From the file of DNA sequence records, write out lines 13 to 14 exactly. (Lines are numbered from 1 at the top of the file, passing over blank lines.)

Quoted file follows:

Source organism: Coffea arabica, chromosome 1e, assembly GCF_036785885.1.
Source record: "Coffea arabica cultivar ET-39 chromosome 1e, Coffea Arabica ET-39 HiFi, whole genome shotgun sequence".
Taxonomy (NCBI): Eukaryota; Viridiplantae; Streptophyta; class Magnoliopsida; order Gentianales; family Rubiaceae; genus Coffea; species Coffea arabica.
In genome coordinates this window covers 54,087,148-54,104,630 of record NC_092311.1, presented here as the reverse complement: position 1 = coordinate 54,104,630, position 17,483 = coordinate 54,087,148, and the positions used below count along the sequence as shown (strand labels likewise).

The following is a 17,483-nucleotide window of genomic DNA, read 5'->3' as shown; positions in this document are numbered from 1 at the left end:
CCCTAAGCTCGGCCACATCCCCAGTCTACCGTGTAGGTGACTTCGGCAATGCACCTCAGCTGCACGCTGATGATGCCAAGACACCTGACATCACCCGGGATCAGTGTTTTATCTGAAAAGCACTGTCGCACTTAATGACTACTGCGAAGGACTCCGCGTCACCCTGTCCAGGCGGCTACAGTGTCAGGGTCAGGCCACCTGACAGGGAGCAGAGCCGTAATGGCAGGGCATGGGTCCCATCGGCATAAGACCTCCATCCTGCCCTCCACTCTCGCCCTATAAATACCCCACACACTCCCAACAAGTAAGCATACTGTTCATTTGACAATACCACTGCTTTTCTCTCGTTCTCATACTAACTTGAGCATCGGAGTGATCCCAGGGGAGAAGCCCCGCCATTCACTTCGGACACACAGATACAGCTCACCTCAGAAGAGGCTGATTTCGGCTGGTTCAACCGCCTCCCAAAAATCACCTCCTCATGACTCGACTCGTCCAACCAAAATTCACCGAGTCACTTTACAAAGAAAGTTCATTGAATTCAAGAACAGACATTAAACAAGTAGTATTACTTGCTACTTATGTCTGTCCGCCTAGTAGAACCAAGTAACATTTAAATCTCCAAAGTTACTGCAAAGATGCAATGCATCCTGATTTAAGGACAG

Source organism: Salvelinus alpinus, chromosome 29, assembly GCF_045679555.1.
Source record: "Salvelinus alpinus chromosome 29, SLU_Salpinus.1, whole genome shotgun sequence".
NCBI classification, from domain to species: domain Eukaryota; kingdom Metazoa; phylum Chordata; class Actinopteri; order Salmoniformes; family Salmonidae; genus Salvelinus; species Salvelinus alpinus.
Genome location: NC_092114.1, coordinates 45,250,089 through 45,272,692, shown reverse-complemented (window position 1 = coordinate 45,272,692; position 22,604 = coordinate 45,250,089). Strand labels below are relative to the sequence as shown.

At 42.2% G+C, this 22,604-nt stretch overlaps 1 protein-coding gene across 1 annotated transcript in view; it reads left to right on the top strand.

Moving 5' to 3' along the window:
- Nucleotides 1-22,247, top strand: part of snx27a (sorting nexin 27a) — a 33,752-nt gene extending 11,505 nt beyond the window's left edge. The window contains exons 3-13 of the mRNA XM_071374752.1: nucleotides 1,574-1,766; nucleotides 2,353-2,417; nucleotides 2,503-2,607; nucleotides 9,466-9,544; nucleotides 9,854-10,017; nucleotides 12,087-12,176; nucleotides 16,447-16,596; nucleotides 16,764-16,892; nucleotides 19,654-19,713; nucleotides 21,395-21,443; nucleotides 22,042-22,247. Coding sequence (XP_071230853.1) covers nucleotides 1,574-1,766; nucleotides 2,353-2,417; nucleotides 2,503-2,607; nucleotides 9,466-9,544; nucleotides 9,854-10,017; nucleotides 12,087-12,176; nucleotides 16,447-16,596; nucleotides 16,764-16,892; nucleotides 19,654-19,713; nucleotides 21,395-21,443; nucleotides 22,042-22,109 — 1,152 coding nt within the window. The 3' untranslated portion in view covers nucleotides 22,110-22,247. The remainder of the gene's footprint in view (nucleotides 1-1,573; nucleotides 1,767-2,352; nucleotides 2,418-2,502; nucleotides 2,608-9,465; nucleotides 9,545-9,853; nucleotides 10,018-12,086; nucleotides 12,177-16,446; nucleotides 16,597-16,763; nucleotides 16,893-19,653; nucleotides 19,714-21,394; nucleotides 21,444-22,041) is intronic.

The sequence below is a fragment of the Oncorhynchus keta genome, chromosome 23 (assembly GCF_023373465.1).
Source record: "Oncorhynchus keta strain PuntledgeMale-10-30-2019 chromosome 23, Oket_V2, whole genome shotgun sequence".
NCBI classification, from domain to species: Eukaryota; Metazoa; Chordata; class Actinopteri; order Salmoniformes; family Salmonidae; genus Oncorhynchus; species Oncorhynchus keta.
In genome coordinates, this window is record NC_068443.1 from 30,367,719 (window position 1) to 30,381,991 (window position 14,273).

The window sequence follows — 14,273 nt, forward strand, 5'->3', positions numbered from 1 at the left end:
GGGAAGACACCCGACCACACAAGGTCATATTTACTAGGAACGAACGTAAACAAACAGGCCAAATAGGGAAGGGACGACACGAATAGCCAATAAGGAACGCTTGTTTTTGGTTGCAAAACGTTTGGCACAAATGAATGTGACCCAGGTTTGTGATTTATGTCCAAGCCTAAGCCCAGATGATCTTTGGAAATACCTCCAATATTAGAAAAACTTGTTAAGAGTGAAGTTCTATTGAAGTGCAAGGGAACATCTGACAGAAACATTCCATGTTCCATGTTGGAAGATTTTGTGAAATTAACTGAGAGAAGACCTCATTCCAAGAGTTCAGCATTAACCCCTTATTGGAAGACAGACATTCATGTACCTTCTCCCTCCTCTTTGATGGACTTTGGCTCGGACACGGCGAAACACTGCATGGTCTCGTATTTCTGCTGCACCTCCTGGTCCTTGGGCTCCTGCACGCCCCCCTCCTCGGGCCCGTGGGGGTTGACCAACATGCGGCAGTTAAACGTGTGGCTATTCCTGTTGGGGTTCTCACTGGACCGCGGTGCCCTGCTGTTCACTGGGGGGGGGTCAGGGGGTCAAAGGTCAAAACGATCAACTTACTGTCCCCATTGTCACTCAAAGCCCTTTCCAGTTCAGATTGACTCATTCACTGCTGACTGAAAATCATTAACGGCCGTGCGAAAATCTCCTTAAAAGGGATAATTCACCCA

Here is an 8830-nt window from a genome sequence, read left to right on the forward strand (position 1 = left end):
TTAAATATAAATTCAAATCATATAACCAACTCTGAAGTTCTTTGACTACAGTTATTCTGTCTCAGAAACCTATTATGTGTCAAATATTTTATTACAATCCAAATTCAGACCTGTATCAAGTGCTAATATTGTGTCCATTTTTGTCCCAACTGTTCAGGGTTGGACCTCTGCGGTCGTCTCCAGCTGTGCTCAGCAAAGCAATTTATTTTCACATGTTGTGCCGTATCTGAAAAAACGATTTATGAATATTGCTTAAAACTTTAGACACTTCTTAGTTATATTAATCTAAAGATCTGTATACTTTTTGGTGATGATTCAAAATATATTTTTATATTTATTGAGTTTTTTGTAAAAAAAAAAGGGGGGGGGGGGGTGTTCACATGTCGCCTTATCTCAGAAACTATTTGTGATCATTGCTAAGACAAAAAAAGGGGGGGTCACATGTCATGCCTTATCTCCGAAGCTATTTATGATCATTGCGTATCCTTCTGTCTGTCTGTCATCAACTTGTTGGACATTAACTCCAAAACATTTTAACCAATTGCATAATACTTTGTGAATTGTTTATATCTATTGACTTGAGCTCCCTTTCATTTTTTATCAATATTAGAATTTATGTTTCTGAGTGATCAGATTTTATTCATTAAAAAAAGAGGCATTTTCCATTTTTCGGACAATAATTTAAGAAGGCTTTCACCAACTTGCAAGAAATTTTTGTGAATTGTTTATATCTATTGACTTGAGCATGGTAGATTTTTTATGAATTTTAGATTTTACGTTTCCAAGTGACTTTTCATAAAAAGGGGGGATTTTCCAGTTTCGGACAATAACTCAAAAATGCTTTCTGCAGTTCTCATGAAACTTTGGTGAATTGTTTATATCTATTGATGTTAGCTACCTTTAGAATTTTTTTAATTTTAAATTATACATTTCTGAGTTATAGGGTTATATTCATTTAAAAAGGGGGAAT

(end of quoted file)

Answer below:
- Nucleotides 1-22,247, top strand: part of snx27a (sorting nexin 27a) — a 33,752-nt gene extending 11,505 nt beyond the window's left edge. The window contains exons 3-13 of the mRNA XM_071374752.1: nucleotides 1,574-1,766; nucleotides 2,353-2,417; nucleotides 2,503-2,607; nucleotides 9,466-9,544; nucleotides 9,854-10,017; nucleotides 12,087-12,176; nucleotides 16,447-16,596; nucleotides 16,764-16,892; nucleotides 19,654-19,713; nucleotides 21,395-21,443; nucleotides 22,042-22,247. Coding sequence (XP_071230853.1) covers nucleotides 1,574-1,766; nucleotides 2,353-2,417; nucleotides 2,503-2,607; nucleotides 9,466-9,544; nucleotides 9,854-10,017; nucleotides 12,087-12,176; nucleotides 16,447-16,596; nucleotides 16,764-16,892; nucleotides 19,654-19,713; nucleotides 21,395-21,443; nucleotides 22,042-22,109 — 1,152 coding nt within the window. The 3' untranslated portion in view covers nucleotides 22,110-22,247. The remainder of the gene's footprint in view (nucleotides 1-1,573; nucleotides 1,767-2,352; nucleotides 2,418-2,502; nucleotides 2,608-9,465; nucleotides 9,545-9,853; nucleotides 10,018-12,086; nucleotides 12,177-16,446; nucleotides 16,597-16,763; nucleotides 16,893-19,653; nucleotides 19,714-21,394; nucleotides 21,444-22,041) is intronic.

The sequence below is a fragment of the Oncorhynchus keta genome, chromosome 23 (assembly GCF_023373465.1).